It’s a condition that affects approximately 15% of the population of the United States, across all ages and demographics (though the numbers are even higher for people 45 years of age and older). It can be tremendously debilitating, making basic functioning, including bowel movements and even just sitting down, a very painful experience. And perhaps worst of all, because it affects a sensitive, personal area of the anatomy, it can be quite difficult for some people to talk about, meaning many suffer in silence.
Rectal pain – that is to say intermittent, severe pain that does not only occur during bowel movements – has a number of medical names. Proctalgia furax is the main name, though that’s often shortened to simply proctalgia or the plain English term ‘fleeting rectal pain.’ No matter what you call it, it’s a diagnosis that comes as a ‘diagnosis of exclusion,’ meaning that it’s diagnosed by eliminating all possible alternatives. Rectal pain can be a symptom of a large number of conditions of the bowels, rectum, and prostate, and so in order to secure a proctalgia diagnosis, doctors must first eliminate the possibility of anal fissures, abscesses, hemorrhoids, inflammation, and malignancies. In men, all forms of prostatitis must also be eliminated, including bacterial and non-bacterial, and chronic and acute forms. Once all other alternatives are eliminated, proctalgia furax is all that remains.
What Causes Rectal Pain?
Because there are so many potential causes for rectal pain, and so many potential diagnoses, it can be difficult to pinpoint the exact cause of a specific case of the condition. For instance, rectal pain is one of the most common side effects of hemorrhoids, which is the swelling of veins inside your rectum. Anal fissures, which are tiny rips or tears along the surface of the anus, can cause tremendous rectal pain. Rectal pain can be a side effect of constipation, the difficulty defecating due to excessively hard, dry stools – and constipation itself can have any number of causes, from viral infections to dietary issues to dehydration. And on the flipside, rectal pain can also be caused by diarrhea, the opposite conditions, where stools have an excess of liquid due to your intestines collecting too much liquid, which again has many causes.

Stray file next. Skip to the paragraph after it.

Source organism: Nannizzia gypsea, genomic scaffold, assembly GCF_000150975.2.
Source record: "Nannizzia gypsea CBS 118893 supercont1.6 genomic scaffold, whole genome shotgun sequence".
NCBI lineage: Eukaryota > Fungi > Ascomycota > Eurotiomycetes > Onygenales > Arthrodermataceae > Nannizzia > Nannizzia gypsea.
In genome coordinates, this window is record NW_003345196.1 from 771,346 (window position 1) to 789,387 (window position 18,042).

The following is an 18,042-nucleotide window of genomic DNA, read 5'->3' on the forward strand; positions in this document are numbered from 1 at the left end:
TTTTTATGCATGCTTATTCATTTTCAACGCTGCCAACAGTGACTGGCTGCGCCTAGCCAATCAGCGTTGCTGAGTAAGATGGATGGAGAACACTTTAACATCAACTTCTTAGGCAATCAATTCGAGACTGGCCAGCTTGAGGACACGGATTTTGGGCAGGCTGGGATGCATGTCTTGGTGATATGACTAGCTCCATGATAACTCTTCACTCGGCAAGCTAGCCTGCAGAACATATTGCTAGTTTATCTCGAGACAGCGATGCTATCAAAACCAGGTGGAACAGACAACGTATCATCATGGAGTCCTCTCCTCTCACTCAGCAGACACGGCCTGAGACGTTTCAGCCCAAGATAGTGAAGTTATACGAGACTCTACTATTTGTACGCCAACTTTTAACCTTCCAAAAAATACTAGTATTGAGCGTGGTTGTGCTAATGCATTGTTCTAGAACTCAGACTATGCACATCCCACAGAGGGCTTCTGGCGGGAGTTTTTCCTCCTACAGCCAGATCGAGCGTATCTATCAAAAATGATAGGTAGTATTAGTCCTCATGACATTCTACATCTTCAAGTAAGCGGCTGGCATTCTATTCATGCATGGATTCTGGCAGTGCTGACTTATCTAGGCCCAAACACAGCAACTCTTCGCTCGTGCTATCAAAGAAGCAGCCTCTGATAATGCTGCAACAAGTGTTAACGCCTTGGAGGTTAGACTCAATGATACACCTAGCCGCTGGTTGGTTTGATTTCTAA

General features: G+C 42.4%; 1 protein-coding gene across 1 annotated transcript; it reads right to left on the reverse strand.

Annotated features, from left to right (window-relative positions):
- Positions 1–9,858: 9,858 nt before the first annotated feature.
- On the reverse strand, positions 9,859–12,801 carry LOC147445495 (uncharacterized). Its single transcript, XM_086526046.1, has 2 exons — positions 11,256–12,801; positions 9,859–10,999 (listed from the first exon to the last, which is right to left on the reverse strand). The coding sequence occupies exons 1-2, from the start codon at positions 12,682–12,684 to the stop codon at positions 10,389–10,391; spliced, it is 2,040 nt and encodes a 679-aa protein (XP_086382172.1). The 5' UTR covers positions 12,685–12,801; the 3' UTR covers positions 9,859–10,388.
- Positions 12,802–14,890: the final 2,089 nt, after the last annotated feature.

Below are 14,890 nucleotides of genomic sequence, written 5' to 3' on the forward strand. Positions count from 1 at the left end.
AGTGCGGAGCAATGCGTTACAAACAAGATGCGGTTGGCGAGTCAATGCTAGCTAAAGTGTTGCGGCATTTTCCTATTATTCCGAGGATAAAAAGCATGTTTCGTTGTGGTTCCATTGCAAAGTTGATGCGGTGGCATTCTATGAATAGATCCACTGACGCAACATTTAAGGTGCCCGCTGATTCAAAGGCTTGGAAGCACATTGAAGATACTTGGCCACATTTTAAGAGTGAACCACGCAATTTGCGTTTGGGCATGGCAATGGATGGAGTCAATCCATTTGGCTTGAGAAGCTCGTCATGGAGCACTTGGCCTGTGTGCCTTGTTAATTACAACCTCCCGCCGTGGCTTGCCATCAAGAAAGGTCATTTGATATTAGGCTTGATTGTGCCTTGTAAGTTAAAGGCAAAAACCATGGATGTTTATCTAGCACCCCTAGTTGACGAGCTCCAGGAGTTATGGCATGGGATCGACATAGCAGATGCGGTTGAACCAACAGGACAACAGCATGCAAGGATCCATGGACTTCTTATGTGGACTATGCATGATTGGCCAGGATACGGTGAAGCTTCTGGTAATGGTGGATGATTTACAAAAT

Proctalgia, which is an inflammation of the prostate gland (in men only) can result in pains in the entire region surrounding the crotch, including the penis, testicles, anus, and rectum. Lower back pain can even be present. The pain is normally less acute than some of the above-described conditions, more of a dull ache or feeling of excessive pressure, rather than a sharp pain. As with hemorrhoids, it may be made worse by sitting down for a long period.
This barely scratches the surface of what can cause rectal pain. It can also be a result of a variety of infections, inflammatory diseases like Crohn’s, rectal prolapse, foreign bodies in the rectum, and even cancer. It can also be caused by injuries or weaknesses in the ligaments, specifically the iliolumbar ligament and the sacrococcygeal junction.
The good news is that many of these conditions are simple to diagnose and treat with courses of antibiotics and medications. However, because there are so many possible causes, finding the specific cause of the pain can be the most challenging part of the whole endeavor.
What Are the Symptoms of Rectal Pain?
Rectal pain normally presents as a sharp, intermittent pain in the rectal region, generally lasting from several seconds to several minutes. It can also take other forms, including a dull ache, muscle spasms, and generalized tenderness in the area. Pain from anal fissures can be particularly intense, with a knife-like feeling.
Sufferers often report a feeling of tight pressure, especially when sitting, normally lasting about 20 minutes, and returning at regular intervals. Many report that this feeling goes away more quickly after standing up and/or walking around.
Certain conditions causing rectal pain, such as hemorrhoids and anal fissures, also involve rectal bleeding.
How Is Rectal Pain Treated?
There are a variety of treatment regimens for rectal pain, depending on the cause of the condition. However, if left untreated, many of these conditions can become quite serious. For this reason, if you’re experiencing rectal pain, it is strongly recommended that you seek treatment from a doctor as soon as possible.
Before your appointment, carefully consider what type of pain you’re experiencing. The more precisely you can describe the type of pain – sharp versus dull, constant versus intermittent, etc. – and location – inside the rectum, on the surface, in nearby areas – the better equipped your doctor will be to provide an accurate diagnosis.
In addition to conventional methods of treatment, it may be beneficial to look into prolotherapy, a natural treatment which can strengthen your body’s structure, preventing further problems.